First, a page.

Category Archives: life in general


  Sometimes the fascination of items from Norse culture is in the personality and lore of the design and sometimes as a connector to the creator. Reproductions remind us of who came before us. New designs that give homage to the past  revisit what we know in new ways. Handcrafted items by descendants of ancient […]

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Commitment: Upstream by Mary Oliver

  In her book Upstream the Pulitzer Prize winning poet Mary Oliver says of creative commitment, “There is a notion that creative people are absent-minded, reckless, heedless of social customs and obligations. It is, hopefully, true. …The working, concentrating artist is an adult who refuses interruption from himself, who remains absorbed and energized in and […]

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I did not participate in any of the women’s rallies yesterday, but here is my small protest sign. Several months ago I worked on a modification to the women’s gender symbol. Well, today its meaning is enhanced. Mr. Trump said yesterday that he will work for all Americans. That we the people will run this […]

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Book People Bonding

This is a story about book people, a table, and some croc-a-mole. Once upon a time Ron McCutchan, then Art Director for Cricket Magazine, had a couple of pot luck meetups at my house for authors and illustrators working for Cricket. One reason was social The whole Emberley clan came: Ed, Barbara, Michael, and Rebecca. […]

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September 11, 2001

  One day, Jeb Dubus, Rob Blount, and I were in Jeb’s office at what was then the Amesbury Artworks building in Amesbury, MA. We were planning our response to the city’s RPF for the building next door, to work with artists and the city to convert it to artists’ studios. The phone rang. It […]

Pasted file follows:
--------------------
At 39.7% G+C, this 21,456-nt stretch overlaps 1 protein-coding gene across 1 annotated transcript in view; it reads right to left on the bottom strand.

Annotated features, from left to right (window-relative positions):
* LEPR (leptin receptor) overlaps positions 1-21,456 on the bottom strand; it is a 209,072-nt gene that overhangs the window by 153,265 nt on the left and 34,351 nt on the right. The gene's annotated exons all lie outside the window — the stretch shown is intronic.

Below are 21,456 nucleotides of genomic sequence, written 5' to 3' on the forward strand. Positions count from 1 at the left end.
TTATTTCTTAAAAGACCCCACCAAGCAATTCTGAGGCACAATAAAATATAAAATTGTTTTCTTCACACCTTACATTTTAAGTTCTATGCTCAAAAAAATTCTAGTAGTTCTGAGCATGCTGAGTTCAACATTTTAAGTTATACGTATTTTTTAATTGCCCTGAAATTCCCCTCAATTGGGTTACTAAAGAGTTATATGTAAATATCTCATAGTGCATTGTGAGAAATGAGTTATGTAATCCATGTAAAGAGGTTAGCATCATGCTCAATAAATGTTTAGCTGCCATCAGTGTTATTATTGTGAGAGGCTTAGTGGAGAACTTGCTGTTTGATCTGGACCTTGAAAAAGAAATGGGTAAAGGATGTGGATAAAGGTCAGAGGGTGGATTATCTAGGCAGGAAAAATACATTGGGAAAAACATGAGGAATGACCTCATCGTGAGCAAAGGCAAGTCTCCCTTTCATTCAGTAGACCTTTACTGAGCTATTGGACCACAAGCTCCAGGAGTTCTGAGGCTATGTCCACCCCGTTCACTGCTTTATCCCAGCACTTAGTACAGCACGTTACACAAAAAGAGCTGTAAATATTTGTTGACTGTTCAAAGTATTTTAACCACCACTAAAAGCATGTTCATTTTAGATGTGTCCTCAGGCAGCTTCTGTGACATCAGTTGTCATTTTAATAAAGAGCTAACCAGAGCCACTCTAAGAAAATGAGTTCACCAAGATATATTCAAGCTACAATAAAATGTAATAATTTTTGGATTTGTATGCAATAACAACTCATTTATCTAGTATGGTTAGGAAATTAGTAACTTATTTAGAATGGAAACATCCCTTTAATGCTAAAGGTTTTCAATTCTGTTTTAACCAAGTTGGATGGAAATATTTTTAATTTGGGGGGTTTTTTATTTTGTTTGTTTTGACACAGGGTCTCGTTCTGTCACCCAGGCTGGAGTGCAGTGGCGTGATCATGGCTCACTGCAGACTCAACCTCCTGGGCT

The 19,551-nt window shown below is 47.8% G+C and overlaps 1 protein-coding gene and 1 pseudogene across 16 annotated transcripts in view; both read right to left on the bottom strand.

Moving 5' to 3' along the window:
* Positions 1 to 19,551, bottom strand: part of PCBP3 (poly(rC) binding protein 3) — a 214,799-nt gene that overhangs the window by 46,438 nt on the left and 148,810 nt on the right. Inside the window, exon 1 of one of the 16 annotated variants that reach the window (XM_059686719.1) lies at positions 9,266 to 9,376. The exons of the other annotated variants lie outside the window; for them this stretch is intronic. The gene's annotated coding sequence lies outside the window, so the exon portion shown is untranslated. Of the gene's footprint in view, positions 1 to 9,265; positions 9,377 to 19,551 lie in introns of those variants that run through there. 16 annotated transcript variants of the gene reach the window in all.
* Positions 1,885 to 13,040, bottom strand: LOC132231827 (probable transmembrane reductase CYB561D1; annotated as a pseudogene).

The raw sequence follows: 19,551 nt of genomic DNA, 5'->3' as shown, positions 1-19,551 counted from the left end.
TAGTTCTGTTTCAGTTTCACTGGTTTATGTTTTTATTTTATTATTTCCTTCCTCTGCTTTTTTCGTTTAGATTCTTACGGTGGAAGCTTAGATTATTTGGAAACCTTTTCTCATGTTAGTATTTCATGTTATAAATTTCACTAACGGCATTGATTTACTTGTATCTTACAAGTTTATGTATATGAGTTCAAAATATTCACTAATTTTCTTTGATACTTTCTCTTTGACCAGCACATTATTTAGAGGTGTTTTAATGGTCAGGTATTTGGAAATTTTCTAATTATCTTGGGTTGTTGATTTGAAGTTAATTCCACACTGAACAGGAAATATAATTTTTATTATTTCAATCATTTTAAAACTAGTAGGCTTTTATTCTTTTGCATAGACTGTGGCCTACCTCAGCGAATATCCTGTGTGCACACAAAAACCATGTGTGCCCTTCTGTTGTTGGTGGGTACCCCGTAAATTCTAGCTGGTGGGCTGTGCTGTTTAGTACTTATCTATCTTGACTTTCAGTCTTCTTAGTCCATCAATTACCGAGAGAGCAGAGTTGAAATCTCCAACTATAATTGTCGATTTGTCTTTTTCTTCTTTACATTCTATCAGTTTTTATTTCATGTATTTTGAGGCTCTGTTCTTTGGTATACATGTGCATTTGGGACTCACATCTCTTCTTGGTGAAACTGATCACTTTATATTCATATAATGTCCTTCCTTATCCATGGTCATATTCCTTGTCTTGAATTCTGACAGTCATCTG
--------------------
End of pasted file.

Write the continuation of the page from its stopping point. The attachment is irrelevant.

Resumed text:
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Two May Residencies

Iceland, 2015 Being invited for an artist or author residency is such an honor. Last May I went to northern Iceland for a week long artist residency to help seventy kids in grades one to ten paint murals. The school was Valsárskóli in Svalbarðsströnd, which is across the fjord from where my son Eric and […]

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Female Power Symbol

Today we walked among snow-encrusted trees at Maudslay State Park and an idea came to me. Now that I have drawn it, let me explain. Symbols can be powerful. Consider Gerald Holtom’s peace symbol, which he designed for the Direct Action Committee against Nuclear War in the fifties. It is now widely used and is […]

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Linda Sue Park: Ted talk

In this terrific TedX talk, author Linda Sue Park talks about a path to changing the world. Life is not fair, but stories engage the minds of those who can develop empathy and act in heroic ways. Bookmark

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Diversity Part 2

I originally posted this article on As one of my heroes, the Dalai Lama, once said…“If you think you are too small to make a difference, try sleeping with a mosquito.”  Let’s each one of us be the mosquito!   —Lin Oliver This week Lin Oliver, co-founder and Executive Director of the international Society of […]

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Pain-free Writing and Art

also posted on most visuals by author Here’s something for writers and illustrators to consider: the painful physical effects of your work. Don’t laugh. I kid you not. You might think that the arm in the photo (mine, actually) looks pretty healthy. After years of making welded steel sculpture using all sorts of heavy […]